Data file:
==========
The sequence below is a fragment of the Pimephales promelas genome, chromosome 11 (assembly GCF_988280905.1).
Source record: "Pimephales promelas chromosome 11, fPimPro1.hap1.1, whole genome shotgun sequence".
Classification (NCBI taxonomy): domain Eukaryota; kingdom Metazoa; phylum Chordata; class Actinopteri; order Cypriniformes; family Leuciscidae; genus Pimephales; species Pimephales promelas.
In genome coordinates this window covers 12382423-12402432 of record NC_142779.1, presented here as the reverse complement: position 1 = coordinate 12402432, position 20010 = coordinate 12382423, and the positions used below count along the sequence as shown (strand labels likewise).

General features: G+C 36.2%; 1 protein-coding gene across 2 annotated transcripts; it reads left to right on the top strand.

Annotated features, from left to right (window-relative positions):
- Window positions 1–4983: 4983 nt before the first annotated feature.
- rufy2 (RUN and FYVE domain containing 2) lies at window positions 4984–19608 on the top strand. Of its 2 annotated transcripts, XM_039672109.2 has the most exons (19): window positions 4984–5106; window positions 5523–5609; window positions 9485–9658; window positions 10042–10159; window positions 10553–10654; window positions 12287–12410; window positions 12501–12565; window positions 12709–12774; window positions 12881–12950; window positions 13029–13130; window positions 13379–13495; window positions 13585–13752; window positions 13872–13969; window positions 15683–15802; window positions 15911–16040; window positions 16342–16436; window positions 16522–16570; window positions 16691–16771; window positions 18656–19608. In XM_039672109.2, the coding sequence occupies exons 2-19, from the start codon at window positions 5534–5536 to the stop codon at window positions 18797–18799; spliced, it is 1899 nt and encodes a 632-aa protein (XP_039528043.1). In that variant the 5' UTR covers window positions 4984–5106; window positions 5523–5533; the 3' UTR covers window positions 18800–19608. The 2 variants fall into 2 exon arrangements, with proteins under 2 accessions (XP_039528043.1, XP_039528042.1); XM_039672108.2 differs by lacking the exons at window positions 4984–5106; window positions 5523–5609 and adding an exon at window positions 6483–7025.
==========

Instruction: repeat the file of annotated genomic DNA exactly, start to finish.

The sequence below is a fragment of the Pimephales promelas genome, chromosome 11 (assembly GCF_988280905.1).
Source record: "Pimephales promelas chromosome 11, fPimPro1.hap1.1, whole genome shotgun sequence".
Classification (NCBI taxonomy): domain Eukaryota; kingdom Metazoa; phylum Chordata; class Actinopteri; order Cypriniformes; family Leuciscidae; genus Pimephales; species Pimephales promelas.
In genome coordinates this window covers 12382423-12402432 of record NC_142779.1, presented here as the reverse complement: position 1 = coordinate 12402432, position 20010 = coordinate 12382423, and the positions used below count along the sequence as shown (strand labels likewise).

General features: G+C 36.2%; 1 protein-coding gene across 2 annotated transcripts; it reads left to right on the top strand.

Annotated features, from left to right (window-relative positions):
- Window positions 1–4983: 4983 nt before the first annotated feature.
- rufy2 (RUN and FYVE domain containing 2) lies at window positions 4984–19608 on the top strand. Of its 2 annotated transcripts, XM_039672109.2 has the most exons (19): window positions 4984–5106; window positions 5523–5609; window positions 9485–9658; window positions 10042–10159; window positions 10553–10654; window positions 12287–12410; window positions 12501–12565; window positions 12709–12774; window positions 12881–12950; window positions 13029–13130; window positions 13379–13495; window positions 13585–13752; window positions 13872–13969; window positions 15683–15802; window positions 15911–16040; window positions 16342–16436; window positions 16522–16570; window positions 16691–16771; window positions 18656–19608. In XM_039672109.2, the coding sequence occupies exons 2-19, from the start codon at window positions 5534–5536 to the stop codon at window positions 18797–18799; spliced, it is 1899 nt and encodes a 632-aa protein (XP_039528043.1). In that variant the 5' UTR covers window positions 4984–5106; window positions 5523–5533; the 3' UTR covers window positions 18800–19608. The 2 variants fall into 2 exon arrangements, with proteins under 2 accessions (XP_039528043.1, XP_039528042.1); XM_039672108.2 differs by lacking the exons at window positions 4984–5106; window positions 5523–5609 and adding an exon at window positions 6483–7025.